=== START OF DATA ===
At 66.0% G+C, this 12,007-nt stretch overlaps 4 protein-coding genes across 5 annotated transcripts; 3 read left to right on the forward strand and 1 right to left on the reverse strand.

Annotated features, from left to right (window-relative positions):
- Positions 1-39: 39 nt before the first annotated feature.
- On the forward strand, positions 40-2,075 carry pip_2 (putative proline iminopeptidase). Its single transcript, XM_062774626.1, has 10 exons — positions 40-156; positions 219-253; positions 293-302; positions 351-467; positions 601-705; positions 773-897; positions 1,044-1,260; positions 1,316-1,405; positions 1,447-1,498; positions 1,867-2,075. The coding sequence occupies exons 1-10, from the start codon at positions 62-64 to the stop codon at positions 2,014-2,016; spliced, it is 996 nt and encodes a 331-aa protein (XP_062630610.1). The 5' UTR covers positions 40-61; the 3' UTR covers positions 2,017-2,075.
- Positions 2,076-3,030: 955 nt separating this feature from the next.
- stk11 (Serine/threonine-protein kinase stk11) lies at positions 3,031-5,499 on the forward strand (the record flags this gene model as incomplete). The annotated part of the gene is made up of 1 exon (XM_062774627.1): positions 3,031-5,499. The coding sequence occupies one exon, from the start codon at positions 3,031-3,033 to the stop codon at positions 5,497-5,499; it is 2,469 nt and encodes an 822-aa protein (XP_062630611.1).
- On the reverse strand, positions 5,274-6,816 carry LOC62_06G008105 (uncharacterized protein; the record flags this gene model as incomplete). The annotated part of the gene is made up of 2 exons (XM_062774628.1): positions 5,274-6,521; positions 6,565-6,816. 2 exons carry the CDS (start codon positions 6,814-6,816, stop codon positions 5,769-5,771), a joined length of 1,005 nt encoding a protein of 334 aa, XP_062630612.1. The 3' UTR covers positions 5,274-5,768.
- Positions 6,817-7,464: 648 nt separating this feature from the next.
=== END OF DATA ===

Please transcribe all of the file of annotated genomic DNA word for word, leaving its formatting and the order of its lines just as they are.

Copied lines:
At 66.0% G+C, this 12,007-nt stretch overlaps 4 protein-coding genes across 5 annotated transcripts; 3 read left to right on the forward strand and 1 right to left on the reverse strand.

Annotated features, from left to right (window-relative positions):
- Positions 1-39: 39 nt before the first annotated feature.
- On the forward strand, positions 40-2,075 carry pip_2 (putative proline iminopeptidase). Its single transcript, XM_062774626.1, has 10 exons — positions 40-156; positions 219-253; positions 293-302; positions 351-467; positions 601-705; positions 773-897; positions 1,044-1,260; positions 1,316-1,405; positions 1,447-1,498; positions 1,867-2,075. The coding sequence occupies exons 1-10, from the start codon at positions 62-64 to the stop codon at positions 2,014-2,016; spliced, it is 996 nt and encodes a 331-aa protein (XP_062630610.1). The 5' UTR covers positions 40-61; the 3' UTR covers positions 2,017-2,075.
- Positions 2,076-3,030: 955 nt separating this feature from the next.
- stk11 (Serine/threonine-protein kinase stk11) lies at positions 3,031-5,499 on the forward strand (the record flags this gene model as incomplete). The annotated part of the gene is made up of 1 exon (XM_062774627.1): positions 3,031-5,499. The coding sequence occupies one exon, from the start codon at positions 3,031-3,033 to the stop codon at positions 5,497-5,499; it is 2,469 nt and encodes an 822-aa protein (XP_062630611.1).
- On the reverse strand, positions 5,274-6,816 carry LOC62_06G008105 (uncharacterized protein; the record flags this gene model as incomplete). The annotated part of the gene is made up of 2 exons (XM_062774628.1): positions 5,274-6,521; positions 6,565-6,816. 2 exons carry the CDS (start codon positions 6,814-6,816, stop codon positions 5,769-5,771), a joined length of 1,005 nt encoding a protein of 334 aa, XP_062630612.1. The 3' UTR covers positions 5,274-5,768.
- Positions 6,817-7,464: 648 nt separating this feature from the next.